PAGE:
Baldwin on short end of census stick
When the 2000 U.S. Census Bureau numbers were released last week, they showed Baldwin City had grown, as expected but not nearly as much as city and school officials believe it has.
The numbers show a 14.8 percent increase in Baldwin's population from 1990 to 2000, with 439 new residents. The city's population in 1990 was 2,961 and it "officially" is an even 3,400 in 2000.
Supt. James White and City Administrator Larry Paine think there may have been quite a few "noses" missed in the 2000 count.
"I think that's certainly possible," said White, who has been superintendent of the Baldwin schools for two years. "I would have thought we'd be a little higher."
Paine, who has been in Baldwin for about three years, thinks the 2000 figure is at least 150 short, based on information from a Douglas County Economic Development report.
"I think it's not quite what my expectations were, given data I already had," said Paine. "I think it's short, probably by about 150."
Paine also points out that the numbers are important to the city, especially in how they determine revenue.
"It's a big point of interest," he said of the census numbers. "They're particularly important for shared distribution of state revenues, for example sales tax dollars."
Paine isn't sure what it will mean in dollars and cents to the city, but he knows it won't stack up favorably with northern neighbors Lawrence and Eudora, which saw increases in population of 22.1 percent and 43 percent, respectively.
"Compared to them, we're going to be on the short end of the revenue stick," he said.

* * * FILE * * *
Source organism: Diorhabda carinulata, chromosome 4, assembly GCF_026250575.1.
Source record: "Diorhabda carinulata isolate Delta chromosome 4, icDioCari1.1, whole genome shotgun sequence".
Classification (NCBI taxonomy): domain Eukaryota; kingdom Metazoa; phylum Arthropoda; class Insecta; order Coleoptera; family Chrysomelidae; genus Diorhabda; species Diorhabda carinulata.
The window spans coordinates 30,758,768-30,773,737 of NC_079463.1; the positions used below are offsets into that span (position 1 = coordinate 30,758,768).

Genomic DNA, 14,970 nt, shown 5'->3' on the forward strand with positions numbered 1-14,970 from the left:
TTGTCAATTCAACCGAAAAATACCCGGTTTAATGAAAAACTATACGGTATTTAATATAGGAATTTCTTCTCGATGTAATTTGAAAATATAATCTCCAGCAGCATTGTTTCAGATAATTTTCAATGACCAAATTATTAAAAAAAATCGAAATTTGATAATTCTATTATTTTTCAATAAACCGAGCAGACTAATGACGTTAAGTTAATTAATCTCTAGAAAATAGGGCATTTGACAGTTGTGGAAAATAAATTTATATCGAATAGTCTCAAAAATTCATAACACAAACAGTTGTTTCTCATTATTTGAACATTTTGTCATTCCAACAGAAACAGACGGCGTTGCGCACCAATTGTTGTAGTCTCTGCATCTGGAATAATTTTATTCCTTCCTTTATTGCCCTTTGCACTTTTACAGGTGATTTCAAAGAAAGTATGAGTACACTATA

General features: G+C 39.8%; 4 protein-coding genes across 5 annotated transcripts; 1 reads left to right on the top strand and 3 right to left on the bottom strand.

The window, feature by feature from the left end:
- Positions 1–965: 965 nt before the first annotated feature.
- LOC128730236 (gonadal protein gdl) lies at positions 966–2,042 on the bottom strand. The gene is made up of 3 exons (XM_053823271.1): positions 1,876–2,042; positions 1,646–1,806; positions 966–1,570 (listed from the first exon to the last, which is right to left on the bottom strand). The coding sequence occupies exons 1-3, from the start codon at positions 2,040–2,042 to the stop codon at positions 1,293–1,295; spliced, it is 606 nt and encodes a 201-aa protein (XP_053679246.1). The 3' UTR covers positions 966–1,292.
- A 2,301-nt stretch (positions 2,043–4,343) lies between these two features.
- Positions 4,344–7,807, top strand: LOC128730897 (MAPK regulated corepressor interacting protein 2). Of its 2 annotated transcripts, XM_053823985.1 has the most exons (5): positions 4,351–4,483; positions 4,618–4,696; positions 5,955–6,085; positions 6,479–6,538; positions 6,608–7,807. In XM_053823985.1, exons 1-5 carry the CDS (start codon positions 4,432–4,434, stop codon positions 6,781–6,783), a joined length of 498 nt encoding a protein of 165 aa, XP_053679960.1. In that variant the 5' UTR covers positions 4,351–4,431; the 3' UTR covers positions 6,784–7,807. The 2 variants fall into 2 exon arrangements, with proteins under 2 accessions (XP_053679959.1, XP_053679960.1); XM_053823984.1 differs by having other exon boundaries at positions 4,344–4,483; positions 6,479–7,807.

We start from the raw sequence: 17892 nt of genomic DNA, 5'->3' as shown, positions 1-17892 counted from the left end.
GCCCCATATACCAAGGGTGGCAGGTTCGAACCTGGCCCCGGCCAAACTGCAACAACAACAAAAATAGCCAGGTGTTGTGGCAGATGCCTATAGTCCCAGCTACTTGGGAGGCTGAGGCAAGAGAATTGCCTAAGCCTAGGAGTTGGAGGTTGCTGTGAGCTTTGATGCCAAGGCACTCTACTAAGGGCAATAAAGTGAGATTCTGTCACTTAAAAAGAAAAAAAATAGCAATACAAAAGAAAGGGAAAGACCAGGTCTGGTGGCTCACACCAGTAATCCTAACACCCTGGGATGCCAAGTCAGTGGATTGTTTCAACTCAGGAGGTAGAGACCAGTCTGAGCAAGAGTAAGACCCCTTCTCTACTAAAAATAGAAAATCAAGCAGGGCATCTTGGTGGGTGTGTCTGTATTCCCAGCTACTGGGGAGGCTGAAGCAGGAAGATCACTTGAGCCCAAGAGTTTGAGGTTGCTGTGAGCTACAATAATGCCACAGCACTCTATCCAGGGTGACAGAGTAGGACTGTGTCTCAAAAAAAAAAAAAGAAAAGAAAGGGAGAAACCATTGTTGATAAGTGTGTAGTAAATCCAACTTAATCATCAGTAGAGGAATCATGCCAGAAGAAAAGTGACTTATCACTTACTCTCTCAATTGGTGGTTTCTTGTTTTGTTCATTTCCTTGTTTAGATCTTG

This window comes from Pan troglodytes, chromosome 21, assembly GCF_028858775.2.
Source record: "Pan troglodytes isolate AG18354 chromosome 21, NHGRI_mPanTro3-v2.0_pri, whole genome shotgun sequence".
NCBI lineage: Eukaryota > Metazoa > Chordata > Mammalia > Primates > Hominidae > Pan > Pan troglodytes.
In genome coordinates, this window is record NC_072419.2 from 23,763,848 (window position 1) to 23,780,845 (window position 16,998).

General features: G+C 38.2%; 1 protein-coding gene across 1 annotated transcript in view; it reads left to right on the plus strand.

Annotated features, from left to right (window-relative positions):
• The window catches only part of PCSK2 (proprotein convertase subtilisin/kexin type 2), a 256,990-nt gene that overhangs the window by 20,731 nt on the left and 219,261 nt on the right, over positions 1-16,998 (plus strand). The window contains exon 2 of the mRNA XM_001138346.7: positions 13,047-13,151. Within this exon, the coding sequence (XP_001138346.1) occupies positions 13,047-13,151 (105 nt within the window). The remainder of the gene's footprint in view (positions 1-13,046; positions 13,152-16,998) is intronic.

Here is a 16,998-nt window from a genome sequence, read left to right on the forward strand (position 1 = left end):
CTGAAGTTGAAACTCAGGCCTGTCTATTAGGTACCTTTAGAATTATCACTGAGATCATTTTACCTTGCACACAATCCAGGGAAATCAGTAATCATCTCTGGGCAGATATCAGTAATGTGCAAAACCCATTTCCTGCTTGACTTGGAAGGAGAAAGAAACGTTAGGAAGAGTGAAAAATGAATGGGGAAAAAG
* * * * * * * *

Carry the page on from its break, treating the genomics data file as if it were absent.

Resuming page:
And, there's not much that can be done.
"We have to go through some processes to challenge the numbers and that's harder than pulling hen's teeth," said Paine, adding he isn't sure if it's worth the fight. "I'll have to take a look at that. The frustrating part is in a small town, how do you get the data to take on the U.S. Census Bureau?"
He also has his own ideas about where the Census Bureau dropped the ball and knows how the city can determine the number of residents.
"For all intents and purposes, we don't have the Baker students counted in," said Paine. "We gauge population by how much waste water goes through the plant and the capacity is 4,200. We're just short of that."
Using other statistics, such as the number of utility customers the city has, Paine estimates Baldwin's population between 3,580 and 3,600. And, those figures are headed up, both White and Paine agree.
The city is embarking on a $3 million-plus upgrade to the waste water treatment plant. The school district is eyeing options on easing classroom overcrowding which is only going to get worse.
"We are growing. You just look around and see all the new houses being built and you figure that out pretty quickly," said White. "We're just scratching the surface. It's going to explode and we'll have a large increase in the next few years.
"We're on the short end of the census and I think we're going to see the boom Gardner and DeSoto have seen," he said. "They don't know where to put all the kids. I think we'll see increases in a year that that (this year's census) shows for 10 years."
The DeSoto numbers show how that can happen. The Johnson County town showed a 99 percent increase in the last 10 years. Census numbers showed DeSoto with a population of 2,291 in 1990 and that's skyrocketed to 4,561 in 2000. DeSoto built a new high school this year and now has two Class 4A schools.
White doesn't expect anything like that, but the school board is faced with the prospect of adding a new building and making additions to others. That will likely mean a bond issue presented to voters in the fall.
"The ideal enrollment is 350 for the elementary school and we're at 450," said White. "We're there. I think that's the way the board is feeling. I think we will see the board come to a decision.
"I really believe we'll begin to formulate a decision in April and act on a decision in May," he said. "That would be my best guess."